Hill makes strong opening bid for Patriots' big-back job

Hill makes strong opening bid for Patriots' big-back job

FOXBORO – Facing a throng of reporters in the Patriots locker room Thursday night, Patriots running back Jeremy Hill was asked about the field-goal drive New England had just before halftime.

“It was a three-possession game at that point and that made it a two-possession game,” Hill said earnestly of the drive that narrowed the score to 17-3. “That put us right back in the game.”

There were a couple of incongruous things here to observe.

First, it’s not just a preseason game but it’s the FIRST preseason game. It’s the tuneup di tutti tuneups. The score is usually a formality, at best.

But it was kind of endearing to hear Hill – a former Cincinnati Bengal – talking about whittling the Washington lead to two scores to bring the Patriots within striking distance in the second half.

Because to him, this game isn’t meaningless. At all.

“This is a blessing for me,” Hill said to me after the main crowd dispersed. “Being on [injured reserve after going under bone spur surgery] last year, having football taken away, words can’t even explain the feeling I have when I’m going out there.

“Watching every Sunday last year I kinda felt like I was on the outside looking in,” he admitted. “Being able to go out there and play, it’s a blessing. I’m excited about every opportunity.

Hill’s been pretty good so far for the Patriots since coming here in March on a one-year deal. The team asked him to slim down from 235 into the 220s and Hill said this week he’s at 226 – his lightest since high school. Thursday, Hill carried 11 times for 51 yards and a TD and got plenty of use on special teams (eight snaps, according to ESPN’s Mike Reiss).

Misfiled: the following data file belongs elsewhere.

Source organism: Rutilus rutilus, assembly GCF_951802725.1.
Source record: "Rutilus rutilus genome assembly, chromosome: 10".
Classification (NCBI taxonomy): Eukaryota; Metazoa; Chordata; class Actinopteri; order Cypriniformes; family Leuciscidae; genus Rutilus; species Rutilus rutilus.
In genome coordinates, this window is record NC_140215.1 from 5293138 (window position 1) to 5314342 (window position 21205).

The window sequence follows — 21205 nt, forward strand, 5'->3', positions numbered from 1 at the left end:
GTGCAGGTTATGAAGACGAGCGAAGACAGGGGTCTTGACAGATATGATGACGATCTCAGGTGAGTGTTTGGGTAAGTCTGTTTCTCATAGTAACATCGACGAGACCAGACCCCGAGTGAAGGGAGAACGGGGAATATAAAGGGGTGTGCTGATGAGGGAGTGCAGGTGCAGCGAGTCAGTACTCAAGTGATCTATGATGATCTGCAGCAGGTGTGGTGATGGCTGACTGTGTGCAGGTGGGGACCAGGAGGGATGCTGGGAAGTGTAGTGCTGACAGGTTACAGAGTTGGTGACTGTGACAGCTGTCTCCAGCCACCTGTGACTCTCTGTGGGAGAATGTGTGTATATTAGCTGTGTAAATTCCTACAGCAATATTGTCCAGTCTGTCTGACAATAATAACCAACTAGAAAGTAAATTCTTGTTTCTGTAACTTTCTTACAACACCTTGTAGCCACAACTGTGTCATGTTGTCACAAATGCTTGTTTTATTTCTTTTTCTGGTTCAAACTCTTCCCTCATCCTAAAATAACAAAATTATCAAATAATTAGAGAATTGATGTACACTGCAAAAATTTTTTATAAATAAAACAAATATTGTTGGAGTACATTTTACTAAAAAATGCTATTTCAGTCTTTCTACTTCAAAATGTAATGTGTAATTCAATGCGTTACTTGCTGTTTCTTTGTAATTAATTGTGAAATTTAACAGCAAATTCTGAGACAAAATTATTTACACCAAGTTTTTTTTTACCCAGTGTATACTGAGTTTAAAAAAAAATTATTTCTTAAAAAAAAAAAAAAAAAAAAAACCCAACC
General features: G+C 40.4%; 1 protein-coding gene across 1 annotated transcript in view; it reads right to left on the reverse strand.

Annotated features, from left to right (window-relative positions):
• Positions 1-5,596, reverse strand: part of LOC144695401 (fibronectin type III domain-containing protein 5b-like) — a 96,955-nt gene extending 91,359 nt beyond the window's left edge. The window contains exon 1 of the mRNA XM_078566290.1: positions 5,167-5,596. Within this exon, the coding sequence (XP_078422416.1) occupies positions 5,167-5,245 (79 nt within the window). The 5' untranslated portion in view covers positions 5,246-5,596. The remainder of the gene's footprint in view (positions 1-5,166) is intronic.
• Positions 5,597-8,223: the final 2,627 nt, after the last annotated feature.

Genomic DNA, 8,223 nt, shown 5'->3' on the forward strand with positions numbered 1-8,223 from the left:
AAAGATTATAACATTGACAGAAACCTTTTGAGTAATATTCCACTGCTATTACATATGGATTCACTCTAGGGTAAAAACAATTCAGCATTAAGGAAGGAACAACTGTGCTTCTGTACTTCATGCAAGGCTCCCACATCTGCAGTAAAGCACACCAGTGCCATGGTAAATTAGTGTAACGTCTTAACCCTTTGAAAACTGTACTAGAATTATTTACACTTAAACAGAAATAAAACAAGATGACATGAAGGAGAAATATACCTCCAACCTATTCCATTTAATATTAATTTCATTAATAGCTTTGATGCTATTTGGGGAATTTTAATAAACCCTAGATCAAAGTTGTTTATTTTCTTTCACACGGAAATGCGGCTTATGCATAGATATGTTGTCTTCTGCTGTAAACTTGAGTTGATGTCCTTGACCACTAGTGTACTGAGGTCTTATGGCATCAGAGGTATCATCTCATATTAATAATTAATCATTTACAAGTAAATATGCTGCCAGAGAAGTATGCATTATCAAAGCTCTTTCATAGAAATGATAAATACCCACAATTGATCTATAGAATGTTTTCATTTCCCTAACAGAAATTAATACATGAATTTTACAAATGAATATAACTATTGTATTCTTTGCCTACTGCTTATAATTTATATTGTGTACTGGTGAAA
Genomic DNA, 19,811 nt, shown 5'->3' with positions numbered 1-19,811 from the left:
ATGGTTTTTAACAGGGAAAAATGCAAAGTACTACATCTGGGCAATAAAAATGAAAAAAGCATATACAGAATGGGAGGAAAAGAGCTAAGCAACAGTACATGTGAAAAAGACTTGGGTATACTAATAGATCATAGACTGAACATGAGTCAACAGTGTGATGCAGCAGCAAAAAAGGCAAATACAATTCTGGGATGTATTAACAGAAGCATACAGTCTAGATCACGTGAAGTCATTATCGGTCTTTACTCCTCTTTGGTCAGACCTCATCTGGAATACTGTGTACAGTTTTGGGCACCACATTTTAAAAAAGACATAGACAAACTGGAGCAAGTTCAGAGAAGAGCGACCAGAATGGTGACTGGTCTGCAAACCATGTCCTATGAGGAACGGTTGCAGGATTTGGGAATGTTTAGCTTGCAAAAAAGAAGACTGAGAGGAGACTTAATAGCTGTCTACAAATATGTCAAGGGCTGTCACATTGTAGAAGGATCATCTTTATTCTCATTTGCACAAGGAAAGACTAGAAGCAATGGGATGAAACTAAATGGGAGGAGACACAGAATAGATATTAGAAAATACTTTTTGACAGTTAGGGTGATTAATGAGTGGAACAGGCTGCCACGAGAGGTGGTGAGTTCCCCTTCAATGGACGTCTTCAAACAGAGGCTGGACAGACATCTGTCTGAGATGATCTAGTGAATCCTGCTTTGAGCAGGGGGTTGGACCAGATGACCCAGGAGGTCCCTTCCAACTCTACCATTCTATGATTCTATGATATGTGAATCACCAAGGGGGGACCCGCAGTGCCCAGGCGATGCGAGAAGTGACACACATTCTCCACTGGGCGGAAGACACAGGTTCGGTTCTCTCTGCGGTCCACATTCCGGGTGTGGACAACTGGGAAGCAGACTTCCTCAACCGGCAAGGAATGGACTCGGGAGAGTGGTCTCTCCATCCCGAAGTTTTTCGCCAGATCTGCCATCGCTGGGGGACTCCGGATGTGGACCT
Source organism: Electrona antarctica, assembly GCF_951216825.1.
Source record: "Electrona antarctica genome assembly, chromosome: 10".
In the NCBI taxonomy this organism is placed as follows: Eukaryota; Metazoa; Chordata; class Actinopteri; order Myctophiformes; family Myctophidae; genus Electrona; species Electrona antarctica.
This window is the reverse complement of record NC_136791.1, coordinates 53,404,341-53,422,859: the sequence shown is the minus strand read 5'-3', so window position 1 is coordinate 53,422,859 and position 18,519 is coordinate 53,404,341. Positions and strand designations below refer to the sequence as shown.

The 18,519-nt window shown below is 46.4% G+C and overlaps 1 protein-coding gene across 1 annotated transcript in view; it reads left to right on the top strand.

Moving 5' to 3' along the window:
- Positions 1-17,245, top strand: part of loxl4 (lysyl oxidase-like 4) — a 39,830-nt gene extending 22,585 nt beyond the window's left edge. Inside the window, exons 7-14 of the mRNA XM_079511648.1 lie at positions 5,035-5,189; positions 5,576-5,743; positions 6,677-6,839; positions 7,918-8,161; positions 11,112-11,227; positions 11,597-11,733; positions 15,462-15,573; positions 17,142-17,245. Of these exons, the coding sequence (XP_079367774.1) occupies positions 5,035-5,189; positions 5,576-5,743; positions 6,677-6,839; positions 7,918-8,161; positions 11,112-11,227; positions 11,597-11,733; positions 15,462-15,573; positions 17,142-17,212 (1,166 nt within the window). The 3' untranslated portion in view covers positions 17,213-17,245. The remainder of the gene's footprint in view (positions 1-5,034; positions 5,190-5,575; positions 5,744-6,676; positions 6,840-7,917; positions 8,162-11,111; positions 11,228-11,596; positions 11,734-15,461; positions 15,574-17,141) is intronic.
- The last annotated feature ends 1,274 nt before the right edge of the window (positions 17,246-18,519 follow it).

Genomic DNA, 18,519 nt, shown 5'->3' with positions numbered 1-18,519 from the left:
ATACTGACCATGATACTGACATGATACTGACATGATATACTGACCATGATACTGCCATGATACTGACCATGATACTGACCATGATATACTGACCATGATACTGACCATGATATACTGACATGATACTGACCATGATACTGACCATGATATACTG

He’s in competition with Mike Gillislee for the Patriots big back role and – while Gillislee had a decent enough game – Hill seems to have a bit more elusiveness than Gillislee.

The team shouldn’t have any worries about Hill competing with urgency.

“Coach just wanted us to play tougher,” he said when asked about the second-half flurry by the Patriots offense. "We were letting them get a lot of easy stops and he wanted us to play tougher and that paid off when we strung some long drives together. Just playing tougher was important.”

Which brings us to the other incongruous aspect of Hill’s postgame. My guess is Hill has never in his professional life seen a media crowd like he did after last night’s game. Nor has he been in a more businesslike and professional atmosphere.

Having been to both camps and in both locker rooms, I can attest that Cincinnati under Marvin Lewis is worlds apart from New England under Bill Belichick.

When asked, Hill steered clear of comparisons but was willing to say that, “This place has done so much winning and being able to be a part of it, I’m definitely blessed and privileged to have this opportunity.”  


How dire is Tom Brady's 'sore back' ?

How dire is Tom Brady's 'sore back' ?

FOXBORO -- Tom Brady’s training camp workload’s been a little lighter in the past week and he didn’t take a snap in Thursday’s preseason opener against Washington. 

Jim McBride of the Boston Globe reports that Brady sat because he is “dealing with a sore back.”

How dire is it? Not dire enough to put Brady out of action completely. He did warm up before Thursday’s game and was in uniform on the sidelines and not showing signs of discomfort.